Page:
- The explosion of computing power in recent decades has made quant investing accessible to everyday investors.
- As Nicholas Vardy explains, now you don’t need to beat ‘em… you can join ’em.
So, how do you pick a top-performing stock?
“It’s all about earnings.”
“It’s all about cash flow.”
“It’s all about fundamental value.”
Investors spend countless hours poring over fundamental research produced by Wall Street’s top investment banks.
That’s because an upgrade from the likes of Morgan Stanley or Goldman Sachs can still make a stock fly.
Click here to watch Nicholas Vardy’s latest video update.
But this focus on company fundamentals masks a newer, far more important trend in the world of investing: the dominance of computer-driven algorithmic strategies that have revolutionized the way Wall Street invests.
J.P. Morgan estimates that traditional stock pickers account for just 10% of trading on Wall Street.
The good news is that the explosion of computing power has democratized these quantitative strategies.
And today you don’t need to beat ’em. Instead, you can join ’em.
Let me explain…
The “Good Old Days” of Investing
When I started my career as a portfolio manager, I focused on collecting data and developing quantitative trading systems.
Frankly, it was more “engineering” than “entertainment.”
I then transitioned into the suddenly red-hot field of emerging markets investing.
And truth be told, it was a lot more fun than just crunching numbers.
As an emerging markets fund manager, I spent my days seeing analysts who presented their detailed reports on the fundamentals of companies.
I met company management teams on “roadshows” where companies would pitch their prospects.
I made my investment recommendations based on these reports and meetings.
My job also included visiting companies to “kick the tires.”
So I traveled to Athens, Istanbul, Warsaw and Moscow to visit factories and production plants. I flew to Ukraine to see the opening of a Coca-Cola bottling factory.
I even visited an obscure Croatian pharmaceutical company named Pliva. It was then known for an unusual drug called azithromycin. This is an antibiotic developed behind the Iron Curtain that has gained new prominence as a therapy against COVID-19.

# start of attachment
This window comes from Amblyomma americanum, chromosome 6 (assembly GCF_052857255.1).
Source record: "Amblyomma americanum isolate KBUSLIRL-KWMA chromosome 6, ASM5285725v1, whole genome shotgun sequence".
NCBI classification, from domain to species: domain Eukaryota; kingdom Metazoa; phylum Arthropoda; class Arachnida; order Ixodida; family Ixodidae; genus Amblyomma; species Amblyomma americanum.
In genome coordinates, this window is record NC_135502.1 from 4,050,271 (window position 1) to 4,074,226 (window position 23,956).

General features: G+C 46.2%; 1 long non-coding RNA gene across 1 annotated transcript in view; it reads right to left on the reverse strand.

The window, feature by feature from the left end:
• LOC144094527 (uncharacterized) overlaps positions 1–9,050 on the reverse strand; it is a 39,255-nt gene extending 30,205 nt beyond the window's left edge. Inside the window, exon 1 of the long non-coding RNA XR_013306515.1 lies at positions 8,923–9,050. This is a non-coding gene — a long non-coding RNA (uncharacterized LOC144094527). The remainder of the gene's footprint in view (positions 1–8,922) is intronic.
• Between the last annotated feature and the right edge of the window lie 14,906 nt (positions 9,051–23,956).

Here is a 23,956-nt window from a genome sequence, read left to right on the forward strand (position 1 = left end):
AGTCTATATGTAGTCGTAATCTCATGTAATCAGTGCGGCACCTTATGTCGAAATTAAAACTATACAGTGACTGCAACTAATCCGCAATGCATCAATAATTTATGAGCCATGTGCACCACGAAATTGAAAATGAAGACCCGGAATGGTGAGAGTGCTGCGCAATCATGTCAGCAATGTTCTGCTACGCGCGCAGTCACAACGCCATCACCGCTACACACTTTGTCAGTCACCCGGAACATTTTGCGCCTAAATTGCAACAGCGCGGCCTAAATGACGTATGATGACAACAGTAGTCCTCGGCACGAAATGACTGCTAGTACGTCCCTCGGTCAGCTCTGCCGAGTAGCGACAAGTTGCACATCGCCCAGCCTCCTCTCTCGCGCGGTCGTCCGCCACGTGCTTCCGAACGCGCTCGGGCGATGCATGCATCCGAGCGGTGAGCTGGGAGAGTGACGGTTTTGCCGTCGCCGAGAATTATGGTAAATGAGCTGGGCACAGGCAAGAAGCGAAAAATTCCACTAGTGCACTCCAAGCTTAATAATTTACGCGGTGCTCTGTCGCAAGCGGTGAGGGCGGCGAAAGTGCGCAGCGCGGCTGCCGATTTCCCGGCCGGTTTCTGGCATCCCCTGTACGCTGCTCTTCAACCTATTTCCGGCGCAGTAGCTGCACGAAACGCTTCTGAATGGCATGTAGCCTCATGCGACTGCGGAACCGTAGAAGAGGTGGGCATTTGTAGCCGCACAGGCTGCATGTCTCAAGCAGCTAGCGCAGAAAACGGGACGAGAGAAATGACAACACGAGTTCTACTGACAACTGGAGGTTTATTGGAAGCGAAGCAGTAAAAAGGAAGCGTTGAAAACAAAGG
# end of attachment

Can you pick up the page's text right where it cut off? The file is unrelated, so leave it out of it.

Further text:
Financial analysis combined with “boots on the ground” follow-up was the key to successful investing.
The Rise of Quant Investing
An old-time portfolio manager once told me that, to invest, all he needed was a “pencil and the FT” – referring to the London Financial Times.
How the world has changed.
Twenty years ago, you needed an MBA or CFA to become an analyst or portfolio manager.
Alas, those skills alone don’t cut it anymore.
Instead, today’s leading Wall Street analysts have become data miners. They pore over reams of information to identify top-performing stocks.
Traditional financial analysis teaches you none of these quantitative skills. Knowing a programming language like C++ trumps the ability to analyze a cash flow statement.
It’s hard to overstate how revolutionary this change has been.
Columbia professors Benjamin Graham and David Dodd published Security Analysis in the middle of the Great Depression in 1934.
It quickly established itself as the bible of fundamental investing.
At the time, the fundamental analysis it taught gave an experienced financial analyst an edge.
With the rise of computers, that edge disappeared.
Today, you can identify the world’s cheapest stock with a few clicks of a mouse.
George Soros made his first fortune by focusing on European stocks in the 1960s. He later confessed he was a “one-eyed king among the blind.”
In today’s world, being a one-eyed king doesn’t cut it.
Today, analysts at the world’s top hedge funds use artificial intelligence and machine learning to spot patterns in satellite imagery and credit card data.
Instead of offering meetings with analysts, investment bank UBS’s Evidence Lab and Morgan Stanley’s AlphaWise collect, clean and sell data to clients.
No Opinions, Please
CNBC’s bread and butter is market analysts who give their opinions. And Jim Cramer’s nightly rants on Mad Money attract millions of viewers.
But here’s a reality check.
Wall Street’s smart money sees such opinions as entertainment, not analysis. The world’s top investors do not invest based on what they heard on a 30-second clip on Bloomberg TV.
They rely on their rocket scientist coders and data crunchers instead.
How has this trend in investment management affected my trading and investing?
It has taken me full circle, back to where I started – the world of quantitative trading.
That’s why Oxford Swing Trader, my newest trading service with The Oxford Club, employs sophisticated, computerized decision making to generate big stock market profits.
Specifically, swing trading…
- Focuses on generating double- and triple-digit gains over two to 10 days
- Profits by capturing the bulk of a stock’s short-term move
- Allows you to make money on a stock by betting on it – or against it
- Turbocharges your short-term profits with options.
In short, it’s the perfect introduction to the sophisticated world of quantitative trading for an average investor.
Expect to hear more about Oxford Swing Trader in the next couple of weeks.
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